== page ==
Skip to comments.Peter Cosgrove tipped to replace Quentin Bryce as Governor-General (of Australia)
Posted on 09/16/2013 2:01:39 PM PDT by naturalman1975
FORMER defence force chief Peter Cosgrove remains a favourite to be the next Governor-General.
The respected military leader is highly regarded by Prime Minister-elect Tony Abbott.
If he was asked to fill the Vice-Regal position he would play a high-profile role in commemorating the 100-year anniversary of Anzac Day.
Governor-General Quentin Bryce's term was extended until March 2014 last year, giving the new government six months to choose a replacement.
(Excerpt) Read more at news.com.au ...
Governors General are, therefore, considered Australia's de facto Heads of State. The Prime Minister is the Head of Government. Most of what a Governor General does is ceremonial, but they do retain reserve powers that can be used in an emergency to resolve a constitutional crisis. The most significant occurrence of this in Australia's history came in 1975, when Governor General, Sir John Kerr, dismissed Prime Minister Gough Whitlam and his government from office, after Whitlam attempted to continue governing without any legal way of financing his decisions.
Who a Prime Minister chooses to recommend to the Queen as Governor General generally reflects who they are. General Peter Cosgrove (maddeningly often referred to in the Australian press as Major-General Cosgrove (he was a a Major-General in command of Australia's troops in East Timor when he first came to public prominence, and a lot of reporters seem to have missed the fact that he was promoted twice after that through Lieutenant-General to General) would reflect a conservative choice as Governor General, in a way few others would. In the early days of our history, Governors General tended to be British nobility, but gradually since the 1930s, the normal practice has been to appoint Australians who have rendered long and distinguished service to the country in a role of importance where they had to demonstrate their understanding of Australia's constitutional government - often as senior Judges, or senior military figures. The current Governor General, Her Excellency Quentin Bryce AC, was appointed on the advice of Labor PM Kevin Rudd in 2008, and while she has served her role admirably and with grace and dignity, her route to the position was different from these traditions - she was a women's rights activist - so the appointment of Peter Cosgrove would also represent a return to a more traditional approach. I want to be very clear - I am not, in any way, shape, or form, criticising Ms Bryce. I genuinely believe, as a conservative who probably disagrees with her on most political issues, that she has carried out her office with utter decorum and dedication, and adherence to the constitutional values she is supposed to uphold. But I would like to see a return to a more traditional selection approach.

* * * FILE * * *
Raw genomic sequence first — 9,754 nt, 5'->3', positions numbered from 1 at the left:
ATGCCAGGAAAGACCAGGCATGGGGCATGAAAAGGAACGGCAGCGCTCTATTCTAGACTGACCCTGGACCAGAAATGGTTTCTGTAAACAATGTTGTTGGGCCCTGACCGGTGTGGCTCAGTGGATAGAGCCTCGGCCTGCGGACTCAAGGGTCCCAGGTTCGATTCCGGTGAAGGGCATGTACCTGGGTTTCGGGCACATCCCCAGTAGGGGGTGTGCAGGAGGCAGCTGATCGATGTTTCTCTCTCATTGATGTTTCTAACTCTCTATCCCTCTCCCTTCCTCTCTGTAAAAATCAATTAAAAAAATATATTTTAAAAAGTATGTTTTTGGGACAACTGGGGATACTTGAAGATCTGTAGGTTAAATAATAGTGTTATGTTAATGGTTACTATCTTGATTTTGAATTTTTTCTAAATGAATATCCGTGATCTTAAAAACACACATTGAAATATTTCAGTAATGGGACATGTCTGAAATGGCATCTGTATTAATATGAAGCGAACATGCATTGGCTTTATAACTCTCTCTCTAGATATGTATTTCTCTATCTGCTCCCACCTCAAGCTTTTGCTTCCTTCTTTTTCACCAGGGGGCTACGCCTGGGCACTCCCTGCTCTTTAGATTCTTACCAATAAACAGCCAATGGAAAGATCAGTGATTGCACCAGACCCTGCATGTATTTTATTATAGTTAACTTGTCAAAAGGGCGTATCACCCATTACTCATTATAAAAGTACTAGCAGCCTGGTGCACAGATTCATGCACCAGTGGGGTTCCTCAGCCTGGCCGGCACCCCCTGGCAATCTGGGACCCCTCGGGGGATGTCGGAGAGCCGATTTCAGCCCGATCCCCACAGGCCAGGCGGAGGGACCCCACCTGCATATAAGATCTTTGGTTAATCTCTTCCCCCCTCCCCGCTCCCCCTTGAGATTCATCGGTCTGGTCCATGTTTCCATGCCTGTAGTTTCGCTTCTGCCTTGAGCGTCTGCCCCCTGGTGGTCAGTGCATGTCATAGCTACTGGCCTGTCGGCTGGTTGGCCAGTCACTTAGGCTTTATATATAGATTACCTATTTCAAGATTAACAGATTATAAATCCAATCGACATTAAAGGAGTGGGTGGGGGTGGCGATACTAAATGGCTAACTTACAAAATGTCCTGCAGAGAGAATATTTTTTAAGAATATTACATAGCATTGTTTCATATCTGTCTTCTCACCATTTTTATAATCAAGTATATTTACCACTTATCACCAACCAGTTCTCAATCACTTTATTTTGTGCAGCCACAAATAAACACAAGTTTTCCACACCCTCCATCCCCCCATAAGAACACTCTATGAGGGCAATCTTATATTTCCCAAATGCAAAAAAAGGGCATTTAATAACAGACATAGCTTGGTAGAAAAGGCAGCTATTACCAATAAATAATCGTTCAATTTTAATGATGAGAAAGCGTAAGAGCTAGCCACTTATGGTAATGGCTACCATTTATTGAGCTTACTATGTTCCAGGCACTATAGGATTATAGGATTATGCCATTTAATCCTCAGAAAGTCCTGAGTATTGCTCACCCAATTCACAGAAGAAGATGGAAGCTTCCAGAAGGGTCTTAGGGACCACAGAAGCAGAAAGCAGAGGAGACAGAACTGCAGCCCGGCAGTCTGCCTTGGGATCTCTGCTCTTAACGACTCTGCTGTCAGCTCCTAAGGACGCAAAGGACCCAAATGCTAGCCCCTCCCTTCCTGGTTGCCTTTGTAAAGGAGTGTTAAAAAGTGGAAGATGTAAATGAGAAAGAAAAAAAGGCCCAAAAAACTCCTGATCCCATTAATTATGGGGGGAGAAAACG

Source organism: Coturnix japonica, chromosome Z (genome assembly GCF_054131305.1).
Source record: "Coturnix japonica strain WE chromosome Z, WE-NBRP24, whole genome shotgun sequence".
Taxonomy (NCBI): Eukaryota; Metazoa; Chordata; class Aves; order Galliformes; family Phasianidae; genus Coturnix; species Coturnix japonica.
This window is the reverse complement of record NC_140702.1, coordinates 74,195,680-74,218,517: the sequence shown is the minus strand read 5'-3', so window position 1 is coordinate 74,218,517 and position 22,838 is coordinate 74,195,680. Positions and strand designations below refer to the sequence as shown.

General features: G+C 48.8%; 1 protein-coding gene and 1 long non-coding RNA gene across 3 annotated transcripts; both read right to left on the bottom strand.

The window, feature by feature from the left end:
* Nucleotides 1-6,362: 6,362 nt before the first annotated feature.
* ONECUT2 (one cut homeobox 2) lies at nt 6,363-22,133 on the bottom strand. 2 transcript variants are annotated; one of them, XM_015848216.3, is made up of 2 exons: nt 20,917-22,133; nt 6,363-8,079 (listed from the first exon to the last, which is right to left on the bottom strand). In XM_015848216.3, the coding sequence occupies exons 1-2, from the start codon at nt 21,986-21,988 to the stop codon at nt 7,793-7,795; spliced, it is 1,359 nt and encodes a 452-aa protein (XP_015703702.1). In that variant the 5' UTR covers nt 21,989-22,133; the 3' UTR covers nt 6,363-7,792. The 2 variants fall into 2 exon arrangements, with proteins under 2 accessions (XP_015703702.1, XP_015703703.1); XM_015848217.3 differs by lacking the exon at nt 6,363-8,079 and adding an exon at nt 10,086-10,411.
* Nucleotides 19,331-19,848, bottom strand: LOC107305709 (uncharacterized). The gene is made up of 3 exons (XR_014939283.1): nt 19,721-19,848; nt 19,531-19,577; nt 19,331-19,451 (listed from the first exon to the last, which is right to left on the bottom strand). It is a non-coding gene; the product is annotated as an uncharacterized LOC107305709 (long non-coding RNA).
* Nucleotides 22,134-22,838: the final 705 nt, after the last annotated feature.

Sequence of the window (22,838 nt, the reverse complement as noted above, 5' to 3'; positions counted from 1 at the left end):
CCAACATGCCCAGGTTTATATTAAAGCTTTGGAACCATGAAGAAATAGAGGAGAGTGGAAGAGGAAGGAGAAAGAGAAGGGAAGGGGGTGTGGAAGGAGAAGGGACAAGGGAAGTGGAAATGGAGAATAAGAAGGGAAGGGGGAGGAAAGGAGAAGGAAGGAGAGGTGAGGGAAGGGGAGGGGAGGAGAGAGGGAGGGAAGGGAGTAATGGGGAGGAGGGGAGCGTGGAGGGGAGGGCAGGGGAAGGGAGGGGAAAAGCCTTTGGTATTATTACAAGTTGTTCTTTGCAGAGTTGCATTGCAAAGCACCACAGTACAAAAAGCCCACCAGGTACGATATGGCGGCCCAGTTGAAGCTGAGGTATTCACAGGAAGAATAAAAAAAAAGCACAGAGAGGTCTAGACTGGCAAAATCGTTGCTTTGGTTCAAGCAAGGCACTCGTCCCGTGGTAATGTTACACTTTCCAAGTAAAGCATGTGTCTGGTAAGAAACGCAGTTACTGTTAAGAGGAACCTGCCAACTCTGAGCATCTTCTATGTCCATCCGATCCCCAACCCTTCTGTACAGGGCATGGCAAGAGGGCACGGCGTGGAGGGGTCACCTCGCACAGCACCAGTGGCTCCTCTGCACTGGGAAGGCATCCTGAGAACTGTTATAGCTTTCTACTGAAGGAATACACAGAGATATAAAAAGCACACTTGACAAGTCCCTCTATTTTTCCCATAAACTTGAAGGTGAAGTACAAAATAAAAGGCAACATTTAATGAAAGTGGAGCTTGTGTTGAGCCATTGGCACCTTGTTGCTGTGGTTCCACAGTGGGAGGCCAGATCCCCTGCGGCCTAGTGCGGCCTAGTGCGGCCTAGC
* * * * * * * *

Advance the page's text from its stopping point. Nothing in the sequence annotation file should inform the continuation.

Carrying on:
What is the AC designation of the current G G ?
Companion of the Order of Australia is the highest level (there used to be Knight of the Order of Australia - AK as well, but that is now dormant), and so represents the highest civil honour, Australia gives its citizens.
Peter Cosgrove, by the way, is an AC as well - for his services to the Australian Defence Forces.
(Full disclosure - I am an AM - Member of the Order of Australia - myself, something I am immensely proud of, whether I deserved it or not. AM is the lowest level of the Order, while AC is the highest now - AO (Officer of the Order) comes in between, and there is also an OAM - Medal of the Order below the AM, which is not technically part of the Order itself.
From left to right:
Badges for the AC, AO, AM, and then the OAM.
Thank you for the explanation! I really appreciate it.
Don't leave us guessing, naturalman. What did you get the Order for?
Doing my job.
Exceptional service in the Navy, basically - there’s more or less a quota for the Australian Defence Force each year. It’s not so much a matter that I didn’t deserve it (I hope I did) - but dozens of people who deserved it at least as much as I did, didn’t get it.
Thanks for the reply. Somehow I think that you were doing more than just your job.
Anyway, the reason I asked was that I know the Order of Australia is awarded for many reasons, both civilian and military. And I was curious where you fell in that spectrum.